The amusement, in my opinion, is that those like Kimmie who claim to be science based and who then laugh about these parents who claim that their children were injured by vaccines, dismissing their claims without reviewing all of the evidence are the true fools, and that they deserve nothing but the same scorn and ridicule that they aim at those they disagree with.”
At this point, Kim jumps in with a comment that completely confused me:
“"Kimmie?" Ouch. I'm mortally wounded now, especially given how you read the piece on my personal blog about name-calling just a couple days ago. :-)
Yeah, yeah, we got it, you don't like me. I deserve your scorn. What's new?”
I hadn’t read her personal blog. I expressed my confusion, and she makes a childish innuendo about keeping secrets and that the post was a good one with “lots of flowers".” I told her she was being childish and I had no idea what she was talking about. Here’s her response.
“Ah, here and I thought I was protecting your privacy and all.
Nah, I'll just share one of my favorites. Mint is lovely, isn't it, when it flowers?
Not only do you have the lovely scent, all the little blooms are gorgeous, and the bees and other insects love it. They flock to it.
Listen, you've obviously got some temper issues and I'm sure it's a tremendously liberating feeling and all to let that rage spew over and everything, but maybe you could go stand in a corner and tantrum instead? It'd probably be more productive for you. I hate to think of your blood pressure rising over my posts.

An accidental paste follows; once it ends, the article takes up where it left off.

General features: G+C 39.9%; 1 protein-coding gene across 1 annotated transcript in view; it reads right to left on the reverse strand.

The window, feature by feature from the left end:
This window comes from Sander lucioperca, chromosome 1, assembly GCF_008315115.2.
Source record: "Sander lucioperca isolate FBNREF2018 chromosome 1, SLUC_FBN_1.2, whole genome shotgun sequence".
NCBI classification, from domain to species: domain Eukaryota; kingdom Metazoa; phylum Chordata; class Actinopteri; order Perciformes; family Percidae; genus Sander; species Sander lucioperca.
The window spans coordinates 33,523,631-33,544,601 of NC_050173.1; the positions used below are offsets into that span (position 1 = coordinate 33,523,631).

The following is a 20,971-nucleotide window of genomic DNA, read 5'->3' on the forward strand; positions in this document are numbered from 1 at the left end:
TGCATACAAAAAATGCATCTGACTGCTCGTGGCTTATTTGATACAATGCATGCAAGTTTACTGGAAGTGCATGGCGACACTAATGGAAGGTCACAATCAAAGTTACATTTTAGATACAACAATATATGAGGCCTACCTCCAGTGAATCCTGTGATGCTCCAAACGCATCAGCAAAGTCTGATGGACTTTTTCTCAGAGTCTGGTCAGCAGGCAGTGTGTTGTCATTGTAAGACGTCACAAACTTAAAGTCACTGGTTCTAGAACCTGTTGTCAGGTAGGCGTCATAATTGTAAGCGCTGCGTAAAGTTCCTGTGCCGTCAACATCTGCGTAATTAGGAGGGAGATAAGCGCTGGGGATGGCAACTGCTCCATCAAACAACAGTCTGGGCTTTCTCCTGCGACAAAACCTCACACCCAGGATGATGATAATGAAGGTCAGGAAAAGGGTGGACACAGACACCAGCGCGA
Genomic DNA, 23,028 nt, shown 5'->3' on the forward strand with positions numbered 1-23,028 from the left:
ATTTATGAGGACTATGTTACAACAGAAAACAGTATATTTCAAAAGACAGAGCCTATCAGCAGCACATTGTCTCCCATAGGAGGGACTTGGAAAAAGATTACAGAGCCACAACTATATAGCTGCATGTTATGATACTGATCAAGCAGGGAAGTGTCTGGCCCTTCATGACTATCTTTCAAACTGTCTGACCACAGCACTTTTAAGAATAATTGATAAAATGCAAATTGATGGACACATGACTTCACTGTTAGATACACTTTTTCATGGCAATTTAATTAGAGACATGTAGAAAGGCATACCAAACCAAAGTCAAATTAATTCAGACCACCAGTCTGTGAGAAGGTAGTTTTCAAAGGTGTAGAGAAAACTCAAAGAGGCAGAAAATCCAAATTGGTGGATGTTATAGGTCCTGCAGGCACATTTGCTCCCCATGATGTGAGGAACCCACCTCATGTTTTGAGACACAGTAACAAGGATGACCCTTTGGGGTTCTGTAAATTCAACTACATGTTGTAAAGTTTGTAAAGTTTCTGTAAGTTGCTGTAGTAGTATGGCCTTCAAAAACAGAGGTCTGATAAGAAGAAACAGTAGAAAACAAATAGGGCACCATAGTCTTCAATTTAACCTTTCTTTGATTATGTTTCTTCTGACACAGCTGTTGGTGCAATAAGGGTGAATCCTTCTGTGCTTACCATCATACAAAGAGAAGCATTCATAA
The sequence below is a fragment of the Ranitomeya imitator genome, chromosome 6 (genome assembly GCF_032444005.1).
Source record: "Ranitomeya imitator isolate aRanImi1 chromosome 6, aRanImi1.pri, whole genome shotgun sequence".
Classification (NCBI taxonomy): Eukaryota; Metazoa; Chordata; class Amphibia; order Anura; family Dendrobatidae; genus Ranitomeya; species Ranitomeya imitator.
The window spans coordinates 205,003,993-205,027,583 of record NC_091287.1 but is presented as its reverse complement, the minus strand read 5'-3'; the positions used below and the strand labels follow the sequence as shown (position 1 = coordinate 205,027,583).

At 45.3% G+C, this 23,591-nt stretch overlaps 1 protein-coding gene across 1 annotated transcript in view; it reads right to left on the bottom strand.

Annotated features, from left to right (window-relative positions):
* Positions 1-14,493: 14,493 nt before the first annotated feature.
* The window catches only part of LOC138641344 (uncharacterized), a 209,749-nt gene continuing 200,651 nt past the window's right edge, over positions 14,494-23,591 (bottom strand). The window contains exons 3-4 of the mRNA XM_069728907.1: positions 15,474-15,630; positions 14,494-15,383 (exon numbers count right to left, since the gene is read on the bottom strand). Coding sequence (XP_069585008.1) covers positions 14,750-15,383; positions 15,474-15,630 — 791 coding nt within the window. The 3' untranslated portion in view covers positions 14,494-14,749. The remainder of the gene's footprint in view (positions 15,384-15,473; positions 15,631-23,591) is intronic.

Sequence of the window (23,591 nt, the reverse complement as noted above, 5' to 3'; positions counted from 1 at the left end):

See, I've read rants like that before. A lot. And since you're not going to offer anything substantive other than to ratchet up the name calling and vitriol (nice work), then what's the point? Those kinds of rants don't work to get me irritated, just as the condescension you offer doesn't move me.
Didn't you get that's the whole point of this post? Neither side is going to be moved by the other side. Both sides have people on them who really despise the other side. We know that; it's not new. It's not changing. So why keep doing it? Unless it's nothing more than a solitaire game to you?
If you've read my first blog and have history with me (and you made that abundantly clear in what you've written here), then you know that I always from the get-go acknowledged vaccine injuries occur and that we need to do everything we can to make sure vaccines are as safe as possible. Why I even had someone (ahem) share his story because I think it's important people don't forget that vaccine injuries do happen.
What cannot be denied is that people change their memories, usually unintentionally, to match their current belief system. Memory is malleable. I'm not interested in arguing personal narratives (says so right on my blog on what I believe and why); with memory being so faulty and with the internet allowing records of changing stories, it just isn't worth it: the truth can't be figured out at a personal level. Not after the fact, and maybe not even during. Our biases cloud everything. At least when we're talking about how two events relate. We're good at making illusory correlations. Really good. Hey, maybe I'm even doing it now!
intussusception can be detected and linked to the first rotavirus vaccine through the VAERS reporting system, causing the vaccine to be taken off the market quickly, then why do you think a link between vaccines and autism couldn't be found?